No matter what type of media you’re dealing with, the interview is your moment to shine.
Good preparation and confidence are the keys to a successful interview. Think about questions that may come up – especially tough ones – and how you will answer them. If a journalist calls out of the blue, you don’t have to do the interview right away. Even on a tight deadline, it’s OK to ask them to ring back in 15 minutes so you can work out what you want to say, check facts and make notes. If they want to interview you about a report or study you haven’t seen yet, ask for enough time to read it through.
Interview dos and don’ts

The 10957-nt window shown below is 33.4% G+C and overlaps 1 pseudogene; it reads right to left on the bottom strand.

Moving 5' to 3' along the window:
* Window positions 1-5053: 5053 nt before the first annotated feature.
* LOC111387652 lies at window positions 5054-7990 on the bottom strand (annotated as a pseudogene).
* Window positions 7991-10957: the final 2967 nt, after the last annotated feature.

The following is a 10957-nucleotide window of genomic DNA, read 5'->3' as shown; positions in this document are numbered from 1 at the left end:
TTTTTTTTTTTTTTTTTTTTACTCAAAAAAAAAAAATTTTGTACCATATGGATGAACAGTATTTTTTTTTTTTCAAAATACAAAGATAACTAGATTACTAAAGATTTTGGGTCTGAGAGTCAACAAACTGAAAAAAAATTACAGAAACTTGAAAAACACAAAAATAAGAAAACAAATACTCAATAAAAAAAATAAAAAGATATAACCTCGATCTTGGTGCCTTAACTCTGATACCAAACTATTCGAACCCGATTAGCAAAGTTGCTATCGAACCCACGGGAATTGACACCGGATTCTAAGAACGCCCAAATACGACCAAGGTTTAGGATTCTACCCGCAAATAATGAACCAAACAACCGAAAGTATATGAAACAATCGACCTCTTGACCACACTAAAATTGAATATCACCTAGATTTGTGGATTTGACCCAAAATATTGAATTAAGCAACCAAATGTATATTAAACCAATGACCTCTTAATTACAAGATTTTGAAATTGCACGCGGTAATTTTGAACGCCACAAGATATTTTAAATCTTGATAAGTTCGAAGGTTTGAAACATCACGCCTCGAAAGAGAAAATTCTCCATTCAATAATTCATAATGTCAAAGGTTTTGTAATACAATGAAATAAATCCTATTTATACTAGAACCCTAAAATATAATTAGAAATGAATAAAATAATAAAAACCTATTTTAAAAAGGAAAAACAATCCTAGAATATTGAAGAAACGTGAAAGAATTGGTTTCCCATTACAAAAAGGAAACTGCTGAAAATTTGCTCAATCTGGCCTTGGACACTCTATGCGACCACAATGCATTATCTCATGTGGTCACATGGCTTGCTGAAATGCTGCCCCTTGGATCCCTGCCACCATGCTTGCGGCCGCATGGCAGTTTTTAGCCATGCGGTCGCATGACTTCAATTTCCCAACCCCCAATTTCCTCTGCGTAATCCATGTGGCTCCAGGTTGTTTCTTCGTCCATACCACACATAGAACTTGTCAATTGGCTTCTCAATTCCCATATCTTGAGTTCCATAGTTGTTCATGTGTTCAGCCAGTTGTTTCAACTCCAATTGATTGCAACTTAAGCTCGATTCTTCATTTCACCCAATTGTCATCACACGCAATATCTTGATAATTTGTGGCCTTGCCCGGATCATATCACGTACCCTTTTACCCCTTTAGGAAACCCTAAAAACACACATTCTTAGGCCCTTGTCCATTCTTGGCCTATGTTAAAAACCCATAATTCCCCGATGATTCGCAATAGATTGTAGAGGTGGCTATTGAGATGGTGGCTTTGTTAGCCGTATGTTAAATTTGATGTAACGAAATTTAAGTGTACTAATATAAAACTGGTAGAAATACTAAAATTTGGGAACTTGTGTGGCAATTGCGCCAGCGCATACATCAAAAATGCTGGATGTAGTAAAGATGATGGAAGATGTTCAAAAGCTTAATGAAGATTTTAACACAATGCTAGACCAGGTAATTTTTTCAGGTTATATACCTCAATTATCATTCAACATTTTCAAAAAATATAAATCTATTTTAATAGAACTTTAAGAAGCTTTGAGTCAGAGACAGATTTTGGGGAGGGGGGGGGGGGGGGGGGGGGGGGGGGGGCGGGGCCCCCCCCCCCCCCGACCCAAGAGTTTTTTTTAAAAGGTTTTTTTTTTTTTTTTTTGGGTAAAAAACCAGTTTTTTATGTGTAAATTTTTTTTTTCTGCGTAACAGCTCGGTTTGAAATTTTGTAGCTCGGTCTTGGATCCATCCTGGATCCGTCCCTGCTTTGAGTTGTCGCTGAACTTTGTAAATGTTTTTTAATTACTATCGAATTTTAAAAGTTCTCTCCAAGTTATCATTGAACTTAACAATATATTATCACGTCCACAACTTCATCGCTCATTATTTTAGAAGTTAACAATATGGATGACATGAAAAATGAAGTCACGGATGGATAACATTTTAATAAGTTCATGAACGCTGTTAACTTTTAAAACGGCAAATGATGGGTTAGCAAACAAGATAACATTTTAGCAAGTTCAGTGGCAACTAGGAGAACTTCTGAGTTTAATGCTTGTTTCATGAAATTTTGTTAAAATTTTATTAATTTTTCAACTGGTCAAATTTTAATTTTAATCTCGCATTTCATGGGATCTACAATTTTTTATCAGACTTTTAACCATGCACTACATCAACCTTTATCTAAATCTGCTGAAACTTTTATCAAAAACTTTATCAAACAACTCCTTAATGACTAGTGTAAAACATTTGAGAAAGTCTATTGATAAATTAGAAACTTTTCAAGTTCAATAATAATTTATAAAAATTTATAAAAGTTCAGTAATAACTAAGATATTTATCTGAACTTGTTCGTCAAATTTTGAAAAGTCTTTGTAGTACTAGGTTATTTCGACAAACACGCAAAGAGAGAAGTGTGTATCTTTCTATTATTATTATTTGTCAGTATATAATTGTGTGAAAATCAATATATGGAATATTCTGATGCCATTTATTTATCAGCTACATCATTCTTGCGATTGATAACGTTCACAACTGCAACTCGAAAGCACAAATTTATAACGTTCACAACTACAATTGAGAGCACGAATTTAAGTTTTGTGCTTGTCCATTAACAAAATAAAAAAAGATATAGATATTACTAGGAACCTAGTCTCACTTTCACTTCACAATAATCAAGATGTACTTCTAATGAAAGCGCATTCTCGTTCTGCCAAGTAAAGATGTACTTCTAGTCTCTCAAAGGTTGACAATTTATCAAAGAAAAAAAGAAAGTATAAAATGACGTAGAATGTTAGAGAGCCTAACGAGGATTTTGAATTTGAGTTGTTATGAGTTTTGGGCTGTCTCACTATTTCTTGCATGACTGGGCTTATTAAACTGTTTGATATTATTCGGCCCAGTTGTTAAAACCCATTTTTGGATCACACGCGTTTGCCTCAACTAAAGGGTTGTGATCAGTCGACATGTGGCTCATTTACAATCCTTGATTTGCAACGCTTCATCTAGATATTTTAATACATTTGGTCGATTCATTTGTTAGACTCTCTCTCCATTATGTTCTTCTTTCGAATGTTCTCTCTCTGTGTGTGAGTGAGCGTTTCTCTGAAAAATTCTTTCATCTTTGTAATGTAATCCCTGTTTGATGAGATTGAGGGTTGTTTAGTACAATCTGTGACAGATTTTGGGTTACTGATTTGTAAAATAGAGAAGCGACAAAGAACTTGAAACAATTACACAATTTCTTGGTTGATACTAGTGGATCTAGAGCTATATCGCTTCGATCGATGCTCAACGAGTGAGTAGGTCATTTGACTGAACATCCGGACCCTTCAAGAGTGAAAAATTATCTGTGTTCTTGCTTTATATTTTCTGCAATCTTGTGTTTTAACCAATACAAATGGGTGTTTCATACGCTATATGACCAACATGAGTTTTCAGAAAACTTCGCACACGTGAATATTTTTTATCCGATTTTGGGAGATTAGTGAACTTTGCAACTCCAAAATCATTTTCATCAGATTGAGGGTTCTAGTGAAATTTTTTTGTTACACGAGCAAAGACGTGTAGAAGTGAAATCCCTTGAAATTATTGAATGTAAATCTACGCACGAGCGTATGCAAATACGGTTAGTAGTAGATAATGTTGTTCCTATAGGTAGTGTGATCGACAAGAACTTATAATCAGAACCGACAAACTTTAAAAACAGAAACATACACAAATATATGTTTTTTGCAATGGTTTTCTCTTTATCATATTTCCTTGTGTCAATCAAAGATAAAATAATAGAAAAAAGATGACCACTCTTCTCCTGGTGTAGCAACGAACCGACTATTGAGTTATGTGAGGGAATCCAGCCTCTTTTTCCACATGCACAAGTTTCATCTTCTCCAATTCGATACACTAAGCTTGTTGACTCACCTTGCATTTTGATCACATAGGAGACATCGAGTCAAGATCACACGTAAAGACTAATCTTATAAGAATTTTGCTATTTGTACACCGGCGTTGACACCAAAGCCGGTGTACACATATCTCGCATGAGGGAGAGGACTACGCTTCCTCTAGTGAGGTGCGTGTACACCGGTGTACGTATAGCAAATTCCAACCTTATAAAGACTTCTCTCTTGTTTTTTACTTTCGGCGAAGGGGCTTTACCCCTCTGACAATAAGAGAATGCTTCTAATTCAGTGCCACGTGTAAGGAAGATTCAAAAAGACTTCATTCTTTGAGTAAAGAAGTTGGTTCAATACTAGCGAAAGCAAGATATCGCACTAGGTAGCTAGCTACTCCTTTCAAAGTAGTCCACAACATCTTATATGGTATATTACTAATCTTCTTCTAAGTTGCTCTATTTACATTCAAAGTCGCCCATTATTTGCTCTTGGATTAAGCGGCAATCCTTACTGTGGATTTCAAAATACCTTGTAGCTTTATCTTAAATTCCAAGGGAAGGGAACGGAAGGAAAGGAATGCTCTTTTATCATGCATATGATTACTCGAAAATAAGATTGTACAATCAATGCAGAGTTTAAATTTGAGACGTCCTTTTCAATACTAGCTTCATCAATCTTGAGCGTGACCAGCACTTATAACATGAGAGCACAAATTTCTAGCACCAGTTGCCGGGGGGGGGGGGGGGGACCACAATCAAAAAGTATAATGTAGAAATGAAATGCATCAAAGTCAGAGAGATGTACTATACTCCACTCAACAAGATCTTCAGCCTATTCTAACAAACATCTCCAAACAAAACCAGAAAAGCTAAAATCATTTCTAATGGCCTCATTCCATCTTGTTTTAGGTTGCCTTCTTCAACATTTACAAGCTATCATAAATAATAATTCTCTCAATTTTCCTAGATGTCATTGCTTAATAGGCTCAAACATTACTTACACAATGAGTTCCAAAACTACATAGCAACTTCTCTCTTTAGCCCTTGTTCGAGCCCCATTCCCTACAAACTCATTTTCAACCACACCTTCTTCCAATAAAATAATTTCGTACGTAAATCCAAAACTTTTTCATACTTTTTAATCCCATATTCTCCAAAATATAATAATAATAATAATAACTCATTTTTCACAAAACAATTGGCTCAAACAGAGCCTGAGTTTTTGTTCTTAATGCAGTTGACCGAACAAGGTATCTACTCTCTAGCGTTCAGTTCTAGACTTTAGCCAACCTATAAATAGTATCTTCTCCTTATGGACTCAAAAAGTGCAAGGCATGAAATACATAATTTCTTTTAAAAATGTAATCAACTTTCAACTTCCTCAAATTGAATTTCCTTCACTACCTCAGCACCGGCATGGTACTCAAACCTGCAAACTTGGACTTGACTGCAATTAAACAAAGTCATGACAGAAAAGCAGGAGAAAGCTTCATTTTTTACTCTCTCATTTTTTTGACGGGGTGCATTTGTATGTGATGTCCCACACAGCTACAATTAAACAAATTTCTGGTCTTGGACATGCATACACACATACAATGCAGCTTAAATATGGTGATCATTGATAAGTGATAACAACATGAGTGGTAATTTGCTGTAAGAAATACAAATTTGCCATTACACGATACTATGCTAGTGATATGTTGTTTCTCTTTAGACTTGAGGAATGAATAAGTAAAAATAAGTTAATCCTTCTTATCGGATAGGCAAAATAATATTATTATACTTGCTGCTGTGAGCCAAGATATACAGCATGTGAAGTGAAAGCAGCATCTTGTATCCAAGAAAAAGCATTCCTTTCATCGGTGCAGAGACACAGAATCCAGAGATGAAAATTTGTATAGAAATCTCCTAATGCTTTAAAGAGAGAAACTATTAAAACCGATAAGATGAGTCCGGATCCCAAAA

Keep your answers brief and conversational. Speak slowly and try to avoid ‘ums’ and ‘ahs’.
Stop when you have answered the question, don’t ramble on. It’s the interviewer’s job to keep the conversation flowing, not yours.
Be prepared, but don’t script answers – that will sound stilted and unnatural.
Don’t use jargon or overly exact numbers.
Do use interesting analogies and examples.
If you don’t feel comfortable answering a question, say so but then return to one of your main points. For example: “I don’t have that information at hand, but what I can tell you is…”
- Be well dressed and don’t wear anything distracting such as a loud tie or dangly earrings.
- Relax and don’t fidget.
- Look at the interviewer, not the camera – they represent your audience.
- Where appropriate, be expressive about your science. Convey your passion, excitement, disappointment or frustration.
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